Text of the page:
The book sounds interesting enough, but my staying power is being tested enough these days - I am reading "Buddenbrooks". Need I say more?

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  10. I find it helpful to step away from any project - gardening, needlework, silver polishing - to look at the big picture. It has always been a help when the going gets tough. Your garden looks lovely - all the care shows!

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  11. Even though flowers fade at the end of summer, there is still much to enjoy. It sounds like you had a delightful day.

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  12. I love that shot of the entire yard...it's so beautiful! So lush and green.

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  13. Absolutely wonderful photos. Good for you for staying with the book...I can't stay with one quite that long, and I can't imagine writing that much!

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  14. Glad to find you in such great sprits, Friko. I agree that there is absolutely nothing better that a day with no plans, a day in which one can simply stumble into joy in a thousand different ways — walking, reading, gardening, admiring the beauty that often goes unseen, simply being present as the world unfolds.

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  15. Stepping back allows the critic to recede and the artist to advance. Both are needed in any project. Your garden looks wonderful, the curving lawn with your borders that have remained interesting in August. I'm glad you're finding pleasure in your efforts.

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  16. Pottering is always good. I should stop complaining about my garden. Others think it looks great. But we see what others don't. Pulling weeds during the respite from summer heat...always good for the soul. I could use some plums in a new salsa recipe I found.

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  17. I finished the Luminiaries a while back and struggled with the number of characters. But it is well written. My garden is a MESS after two or more weeks away. Today it is housecleaning and photo sorting from the trip. My poor plants have been abandoned.

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  18. Your garden is really beautiful. Poor Millie - glad to hear that she's on the mend though.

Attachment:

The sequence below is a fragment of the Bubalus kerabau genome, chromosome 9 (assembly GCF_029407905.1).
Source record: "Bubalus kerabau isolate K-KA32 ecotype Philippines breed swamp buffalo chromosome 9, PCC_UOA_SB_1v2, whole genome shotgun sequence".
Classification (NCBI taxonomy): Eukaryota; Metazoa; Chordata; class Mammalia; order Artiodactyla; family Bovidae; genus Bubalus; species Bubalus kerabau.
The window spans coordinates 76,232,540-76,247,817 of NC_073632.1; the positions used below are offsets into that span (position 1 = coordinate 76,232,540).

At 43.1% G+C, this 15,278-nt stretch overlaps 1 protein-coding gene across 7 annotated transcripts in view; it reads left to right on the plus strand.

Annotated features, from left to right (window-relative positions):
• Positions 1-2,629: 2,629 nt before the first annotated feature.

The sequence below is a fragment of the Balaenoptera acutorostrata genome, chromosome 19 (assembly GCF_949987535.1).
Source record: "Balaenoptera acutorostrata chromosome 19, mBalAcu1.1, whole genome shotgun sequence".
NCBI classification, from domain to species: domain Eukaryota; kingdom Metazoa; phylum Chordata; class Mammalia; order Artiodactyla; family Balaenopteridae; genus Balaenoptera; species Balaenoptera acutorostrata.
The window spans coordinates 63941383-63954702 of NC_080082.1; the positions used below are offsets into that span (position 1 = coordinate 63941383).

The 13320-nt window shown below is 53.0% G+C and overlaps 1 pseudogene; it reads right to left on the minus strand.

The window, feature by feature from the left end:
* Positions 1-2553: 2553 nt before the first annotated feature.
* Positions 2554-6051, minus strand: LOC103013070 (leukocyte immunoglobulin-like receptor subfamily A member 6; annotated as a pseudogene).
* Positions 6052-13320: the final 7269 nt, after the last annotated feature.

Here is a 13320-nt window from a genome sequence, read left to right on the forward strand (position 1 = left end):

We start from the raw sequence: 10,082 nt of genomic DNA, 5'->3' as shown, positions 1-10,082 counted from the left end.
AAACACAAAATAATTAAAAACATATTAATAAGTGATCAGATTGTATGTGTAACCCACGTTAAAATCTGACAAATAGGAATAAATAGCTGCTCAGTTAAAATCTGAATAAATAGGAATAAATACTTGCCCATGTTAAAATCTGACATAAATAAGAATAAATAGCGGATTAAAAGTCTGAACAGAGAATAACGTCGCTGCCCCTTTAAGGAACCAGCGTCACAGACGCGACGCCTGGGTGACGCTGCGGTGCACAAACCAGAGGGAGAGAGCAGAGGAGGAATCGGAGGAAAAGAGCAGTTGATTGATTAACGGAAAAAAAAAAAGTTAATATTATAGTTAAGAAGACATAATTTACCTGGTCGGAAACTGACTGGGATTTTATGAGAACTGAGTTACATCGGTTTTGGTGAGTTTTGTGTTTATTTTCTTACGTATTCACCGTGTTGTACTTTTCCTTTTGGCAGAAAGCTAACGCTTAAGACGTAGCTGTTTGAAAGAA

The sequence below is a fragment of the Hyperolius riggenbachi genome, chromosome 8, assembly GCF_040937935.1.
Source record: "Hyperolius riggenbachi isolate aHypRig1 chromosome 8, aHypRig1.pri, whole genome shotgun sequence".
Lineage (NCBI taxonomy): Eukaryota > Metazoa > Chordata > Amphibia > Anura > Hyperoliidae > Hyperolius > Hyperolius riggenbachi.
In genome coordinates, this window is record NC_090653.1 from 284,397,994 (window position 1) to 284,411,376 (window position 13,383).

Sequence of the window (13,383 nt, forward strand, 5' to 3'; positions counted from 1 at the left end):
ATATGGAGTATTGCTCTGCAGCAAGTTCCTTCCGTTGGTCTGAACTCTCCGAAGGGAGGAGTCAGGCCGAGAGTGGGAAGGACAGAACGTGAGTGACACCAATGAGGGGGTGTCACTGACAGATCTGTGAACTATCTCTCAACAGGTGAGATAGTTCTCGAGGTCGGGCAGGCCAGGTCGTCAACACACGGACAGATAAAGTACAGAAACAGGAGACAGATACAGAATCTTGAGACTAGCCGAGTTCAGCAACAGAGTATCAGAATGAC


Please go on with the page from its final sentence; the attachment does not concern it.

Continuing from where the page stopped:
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  19. Abundance, indeed - and not just the clematis, which I will be looking into to see how well it might do in my growing zone. How nice to see you enjoying your garden after all that work.

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  20. not a bad show at all...that walk in the grass is just beautiful...
    our neighbor just made jam with the last of our grape for the year...
    it is delicious...

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  21. Your garden is looking magnificent Friko! I have hopes for mine, but mine is much newer and yet to become established. Finding two bags of plums in the freezer is a bonus! I would have made plum cake, plum tarts, stewed plums....it's a very versatile fruit.
    Glad to hear Millie is on the mend.

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  22. Hallo Friko,
    schöne Eindrücke aus Eurem Garten. Danke, dass Du meinen Blog aufmerksam liest. Ich bin mir sicher, dass ich "Heiliges römisches Reich deutscher Nation" zuvor noch in Wikipedia nachgesehen hatte. Irgendwie ist die Verdrehung dann doch in meinen Post geraten. Das Problem ist halt, dass es soviele Details sind, die stimmen müssen.

    Gruß Dieter

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  23. Regarding your first paragraph...

    I don't like it when I'm asked, "So, what are your plans for the day?"
    I like to wing it, instead.

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  24. Your garden is just scrumptious. I recently discovered a species of clematis here which grows as a wildflower. It's called "curley clematis" because it never fully opens. Only the tips of its four petals curve upward. Shy thing, it is.

    My favorite photo here is the third one down in the set of the garden. Those subtle colors work so well together. And I laughed at the fur. It looks much like what I get when I brush my kitty. A blogger in Scotland actually posted about how to felt cat fur. I suppose it would work for dog fur, too, but I also suspect neither of us is going to get involved in that.

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  25. The photo of your garden is very beautiful. I love these colors: green, dark red, golden, purple...The clematis is very pretty, such tall as a tree! I hope you have a lot of rest in these warm calm days, Frico!

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  26. Dear Friko, I so agree with you that those days when absolutely nothing is planned are a gift to be cherished. I had a weekend like that also and baked two different cookie recipes to share with friends and read and worked sudokus on my iPad and read some more and made a delicious pasta casserole with many cherry tomatoes and napped again and yet again and simply wiled away the time in perfect contentment. I'm glad you did so also--although you did more than I with your days taken out of time. Congratulations. It's a wonderful feeling to be gratitude for the bliss of life. Peace.

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  27. Your garden is looking wonderful!
    My garden have been eating by hungry ants... too bad...
    The pots of jam looks delicious!
    Love seeing your dear and adorable Millie! :)

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  28. It's the dog days here...hot, humid, and dry as in no rain. But I have started some pruning with a better eye to shaping. Your garden looks not too shabby at all. The clematis is beautiful.

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  29. Oh the joy of a garden as the season comes to an end…